the Underground Man not tormenting his maid, but out in the streets snorting cocaine, searching
for a female companion.

Novel with Cocaine is not essential reading, but it is another worthwhile
glimpse at the literary products of desperate and dark nineteenth century St. Petersberg.
Glorification of drug use is a problem in the late twentieth century. Novel with Cocaine will
force you to think again with grave reluctance that neither McInerney nor Ellis have been
able to posit in the minds of their readers.
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3 of 3 people found the following review helpful By ivona poyntz on November 9, 2011
Format: Paperback
The gall of Nabokov scorning this novel as `disgusting'(which it is, but that's beside the point. Pot? Kettle?). Disgusting, degenerate, harrowing, eternally haunting: Agayev has the uncanny ability to grasp the macabre and ply his chisel in its spent chamber: twisting, furling, stretching: convex, concave: peels it open and reams out the sinews of sin and depravity. And cocaine has nothing to do with it at all: Vadim had surrendered in the cemetery of his soul long before the white stuff left him hallowed and prostrate beneath a shivering canopy of riddled meaning left unrolled.

The novel's themes, meme, vistas....I've seen them all in various manifestations in other novels. But here, well. There is a bountry of withered everywhere. Take the lack of filial piety. The scenes of depravity which unroll in the silver dimness of the storyboard, of son against mother, build up excruciatingly to a crescendo of assonance and then arrest in a tableau vivant, giving us breathing space to take in the conaissance of pure evil (not surprisingly escalating to indirect matricide). The description of Vadim's mother is truly a haunting image that will persevere in the void sown in my heart forever.

The finale is a breathtaking texture of a trembling gloom, arched and intervalled with the solemn cords of the protagonists destroyed cohesion and finally, his swan song, as he propels ever forward in his tireless pinioned flight into oblivion.
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2 of 2 people found the following review helpful By Flippy on December 4, 2008
Format: Paperback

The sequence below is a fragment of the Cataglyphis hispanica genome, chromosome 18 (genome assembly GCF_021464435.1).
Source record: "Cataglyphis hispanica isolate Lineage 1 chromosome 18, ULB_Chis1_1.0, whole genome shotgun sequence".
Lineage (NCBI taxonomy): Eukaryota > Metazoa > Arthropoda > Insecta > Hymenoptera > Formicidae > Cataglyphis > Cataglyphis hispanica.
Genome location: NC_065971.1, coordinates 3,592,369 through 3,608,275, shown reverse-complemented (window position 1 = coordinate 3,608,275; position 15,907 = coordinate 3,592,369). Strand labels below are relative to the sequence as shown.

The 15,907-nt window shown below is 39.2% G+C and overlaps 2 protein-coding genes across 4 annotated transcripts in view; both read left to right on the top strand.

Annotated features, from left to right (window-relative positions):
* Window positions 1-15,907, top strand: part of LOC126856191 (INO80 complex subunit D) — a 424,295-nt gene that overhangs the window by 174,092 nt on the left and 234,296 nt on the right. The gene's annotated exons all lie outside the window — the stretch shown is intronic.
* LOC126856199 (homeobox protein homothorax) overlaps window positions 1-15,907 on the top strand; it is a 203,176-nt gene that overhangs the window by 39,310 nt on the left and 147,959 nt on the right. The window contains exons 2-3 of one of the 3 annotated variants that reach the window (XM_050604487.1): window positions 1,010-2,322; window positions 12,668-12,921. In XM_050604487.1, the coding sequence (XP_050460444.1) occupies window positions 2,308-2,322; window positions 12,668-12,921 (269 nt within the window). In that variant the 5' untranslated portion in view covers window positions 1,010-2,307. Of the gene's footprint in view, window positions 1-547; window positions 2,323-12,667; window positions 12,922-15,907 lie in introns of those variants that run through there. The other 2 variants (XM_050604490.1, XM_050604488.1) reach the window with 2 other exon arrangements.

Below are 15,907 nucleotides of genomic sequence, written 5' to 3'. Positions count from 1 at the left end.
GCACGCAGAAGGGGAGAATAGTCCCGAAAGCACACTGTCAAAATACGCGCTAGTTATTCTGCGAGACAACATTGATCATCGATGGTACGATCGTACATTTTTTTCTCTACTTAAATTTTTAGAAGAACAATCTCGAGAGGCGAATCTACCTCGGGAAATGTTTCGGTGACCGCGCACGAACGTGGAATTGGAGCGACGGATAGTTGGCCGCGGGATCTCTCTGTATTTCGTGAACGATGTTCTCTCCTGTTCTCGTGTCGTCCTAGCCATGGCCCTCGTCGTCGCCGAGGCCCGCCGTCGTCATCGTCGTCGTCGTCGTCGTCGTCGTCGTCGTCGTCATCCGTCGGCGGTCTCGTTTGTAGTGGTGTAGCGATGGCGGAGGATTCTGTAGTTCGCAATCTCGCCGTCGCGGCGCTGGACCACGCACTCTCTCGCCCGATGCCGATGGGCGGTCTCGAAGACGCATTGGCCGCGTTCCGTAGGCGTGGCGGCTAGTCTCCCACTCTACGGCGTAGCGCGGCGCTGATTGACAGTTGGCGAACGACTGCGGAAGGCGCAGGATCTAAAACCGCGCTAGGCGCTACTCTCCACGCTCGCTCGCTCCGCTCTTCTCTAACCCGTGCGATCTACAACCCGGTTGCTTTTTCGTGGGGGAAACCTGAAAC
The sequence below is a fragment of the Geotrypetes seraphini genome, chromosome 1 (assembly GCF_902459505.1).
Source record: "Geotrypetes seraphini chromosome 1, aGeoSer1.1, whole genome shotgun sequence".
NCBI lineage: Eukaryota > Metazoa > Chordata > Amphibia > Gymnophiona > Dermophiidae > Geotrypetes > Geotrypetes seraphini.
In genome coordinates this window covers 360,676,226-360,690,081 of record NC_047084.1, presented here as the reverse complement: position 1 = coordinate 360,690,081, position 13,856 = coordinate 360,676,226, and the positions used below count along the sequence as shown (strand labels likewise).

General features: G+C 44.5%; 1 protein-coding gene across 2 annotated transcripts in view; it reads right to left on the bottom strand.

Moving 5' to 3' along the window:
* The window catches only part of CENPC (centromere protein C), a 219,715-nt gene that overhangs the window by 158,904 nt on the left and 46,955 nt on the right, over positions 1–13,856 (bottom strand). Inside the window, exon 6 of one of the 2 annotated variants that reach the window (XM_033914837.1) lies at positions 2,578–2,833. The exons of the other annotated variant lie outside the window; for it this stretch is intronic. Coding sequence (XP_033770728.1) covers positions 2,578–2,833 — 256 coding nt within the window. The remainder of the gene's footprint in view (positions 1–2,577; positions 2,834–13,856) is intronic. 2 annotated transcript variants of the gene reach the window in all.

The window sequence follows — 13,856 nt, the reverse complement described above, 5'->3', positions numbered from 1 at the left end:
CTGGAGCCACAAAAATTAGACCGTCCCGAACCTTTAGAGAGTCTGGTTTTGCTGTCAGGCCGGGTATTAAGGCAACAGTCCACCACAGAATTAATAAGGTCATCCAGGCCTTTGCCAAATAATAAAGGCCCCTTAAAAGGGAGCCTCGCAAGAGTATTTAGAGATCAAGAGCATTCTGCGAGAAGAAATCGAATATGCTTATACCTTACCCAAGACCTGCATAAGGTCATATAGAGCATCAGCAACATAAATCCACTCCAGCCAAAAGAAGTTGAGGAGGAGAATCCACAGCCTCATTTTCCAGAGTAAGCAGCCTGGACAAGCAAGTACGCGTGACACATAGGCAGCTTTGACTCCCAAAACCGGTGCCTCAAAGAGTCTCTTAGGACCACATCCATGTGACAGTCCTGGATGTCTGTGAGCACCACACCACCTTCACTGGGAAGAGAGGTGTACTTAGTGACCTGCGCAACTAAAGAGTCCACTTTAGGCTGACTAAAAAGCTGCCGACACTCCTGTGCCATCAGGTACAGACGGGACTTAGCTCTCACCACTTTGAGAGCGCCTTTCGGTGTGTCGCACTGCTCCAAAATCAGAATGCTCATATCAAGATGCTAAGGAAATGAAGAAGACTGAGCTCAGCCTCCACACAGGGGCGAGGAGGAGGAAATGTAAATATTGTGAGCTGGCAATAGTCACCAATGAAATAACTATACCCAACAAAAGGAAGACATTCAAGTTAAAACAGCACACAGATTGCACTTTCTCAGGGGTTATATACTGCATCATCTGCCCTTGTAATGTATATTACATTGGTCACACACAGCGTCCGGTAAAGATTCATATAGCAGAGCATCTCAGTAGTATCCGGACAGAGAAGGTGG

This is the novel I needed.

There is a depth of honesty here that is both raw and extremely sensitive. Vadim Maslennikov's narration begins in school, focusing on the rise of a fellow student, Burkewitz. The narrator is ashamed of his mother and her rags and attempts to live in a world distant from his background. Throughout the course of the novel, from school to a marred love affair to losing his 'nasal virginity' (i.e. taking cocaine), Vadim explores the extremes of his personality, philosophizing, offering the reader insights into his and the human condition.

If you enjoy Dostoevsky, Hamsun and Rimbaud, this book is a must. The prose is poetic, scintillating at times, offering a beautiful panorama of the Russian world at the beginning of the twentieth century. The Revolution is in the muted background but the pain of war, the sense of isolation and loneliness all persist in the forefront. Vadim is like the narrators of 'Notes from the Underground', 'Hunger' and 'The Drunken Boat' - alive, swelling with life, longings and ravenous emotions. I read it in a day and know I'll probably have to read it again because there are wondrous layers to this book. These are the books that feel so close to life, to the trembling highs and lows we experience in youth and early adulthood. The author remains unknown but the legacy of this book deserves a renowned place amongst the greater cannon of writers of this genre. It looks forward to J.D. Salinger and Bret Easton Ellis. I highly recommend this novel - it is an experience.